“For the price of a day rate, The New York Times is getting all the benefits of work for hire, without the burden of employing a staff photographer,” says New York copyright lawyer Nancy E. Wolff. “Photographers should grant the rights that are necessary for the Times’ publication needs and negotiate additional fees for additional usage.”
New York attorney Joel Hecker says the contract’s conflict of interest clause (7a) is “such a wide-open concept it’s almost meaningless.”
Although some photographers say it would be short-sighted for any freelancer to sign the contract, others argue that publication in The New York Times can be a valuable promotional tool. New York freelancer John Marshall Mantel says he signed the contract the moment he received it.
“The amount of creative and professional satisfaction I get working for the Times gives me no reason to quibble with the contract,” Mantel says. “Is it a paradise of a contract? No. But on balance, the limitations put on me are vastly outweighed by the fact that I work with them on a daily basis.”
The Times contract is the latest editorial agreement to erode the rights of freelance photographers. Many freelancers feel it is still better than contracts issued by the Associated Press, Newsday of Melville, N.Y., and The Boston Globe. That paper, which is owned by the parent company of The New York Times, issued a contract in 2000 that granted the paper retroactive rights to works created before the contract was put in place.
A group of Globe contributors formed the Boston Globe Freelancers Association (BGFA) to protest the contract; the association later sued the paper. The Massachusetts judge who heard their case called the contract “heavy-handed” but ultimately ruled that the paper’s action “falls within the realm of reasonable commercial standards of fair dealing.”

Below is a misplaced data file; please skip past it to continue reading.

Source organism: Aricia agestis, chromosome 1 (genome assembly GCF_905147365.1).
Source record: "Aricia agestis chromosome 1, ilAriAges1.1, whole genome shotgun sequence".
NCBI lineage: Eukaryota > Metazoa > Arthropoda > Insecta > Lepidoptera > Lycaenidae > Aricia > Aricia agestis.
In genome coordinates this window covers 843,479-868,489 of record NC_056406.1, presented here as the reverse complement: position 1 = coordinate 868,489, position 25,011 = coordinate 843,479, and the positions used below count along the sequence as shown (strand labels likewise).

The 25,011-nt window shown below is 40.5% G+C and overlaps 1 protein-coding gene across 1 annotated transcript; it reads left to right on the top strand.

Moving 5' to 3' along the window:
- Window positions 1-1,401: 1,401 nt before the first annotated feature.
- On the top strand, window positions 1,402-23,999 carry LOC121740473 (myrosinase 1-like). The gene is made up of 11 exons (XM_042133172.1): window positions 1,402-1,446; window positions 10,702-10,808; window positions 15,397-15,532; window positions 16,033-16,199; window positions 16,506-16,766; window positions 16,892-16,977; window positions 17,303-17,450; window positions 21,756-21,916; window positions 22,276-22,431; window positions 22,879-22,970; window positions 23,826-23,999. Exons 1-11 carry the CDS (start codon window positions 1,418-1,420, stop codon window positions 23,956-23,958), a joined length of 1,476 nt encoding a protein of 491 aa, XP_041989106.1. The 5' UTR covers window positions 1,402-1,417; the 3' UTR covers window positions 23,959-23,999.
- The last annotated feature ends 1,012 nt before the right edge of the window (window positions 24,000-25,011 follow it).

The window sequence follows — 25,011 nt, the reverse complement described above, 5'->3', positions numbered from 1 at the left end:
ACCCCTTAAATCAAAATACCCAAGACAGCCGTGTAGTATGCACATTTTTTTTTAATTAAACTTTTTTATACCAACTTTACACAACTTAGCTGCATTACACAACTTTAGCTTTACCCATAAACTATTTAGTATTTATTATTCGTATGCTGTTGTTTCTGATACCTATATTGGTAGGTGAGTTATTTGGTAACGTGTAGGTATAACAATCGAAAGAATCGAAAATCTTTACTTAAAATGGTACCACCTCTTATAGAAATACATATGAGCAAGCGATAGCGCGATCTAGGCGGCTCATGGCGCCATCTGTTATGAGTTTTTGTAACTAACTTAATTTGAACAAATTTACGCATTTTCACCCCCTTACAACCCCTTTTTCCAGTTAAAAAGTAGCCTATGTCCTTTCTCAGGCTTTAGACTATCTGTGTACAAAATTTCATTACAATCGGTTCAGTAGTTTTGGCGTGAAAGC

New York Times photo editors refused to comment on the contract. Newspaper spokesman Toby Usnik answered the following questions via e-mail.
PDN: The Times agrees to pay photographers 50% of net receipts from syndication sales. Who are the Times’ syndication clients?
NYT: The Syndicate has a couple of thousand clients representing news organizations from around the world, including newspapers, magazines and other kinds of periodicals.
PDN: You said photographers’ cut of advertising or commercial sales were capped in accordance with the Times’ internal conflict of interest standards. How high is the cap?
NYT: I’m unable to give you an exact figure but please note that the cap is meant to approximate the amount a photographer might receive on a New York Times sale for a typical inside editorial use.
PDN: How is the work handled physically after it is turned over to the Times?
NYT: Almost all of our photographs are digital, so generally there is nothing to return to the freelance photographer. In the event that the work is provided on film, we have always returned the material upon request by the photographer.
PDN: Does the contract apply to freelance assignments commissioned by The New York Times Magazine?
For more information, including a copy of the Times contract, visit PDN Online.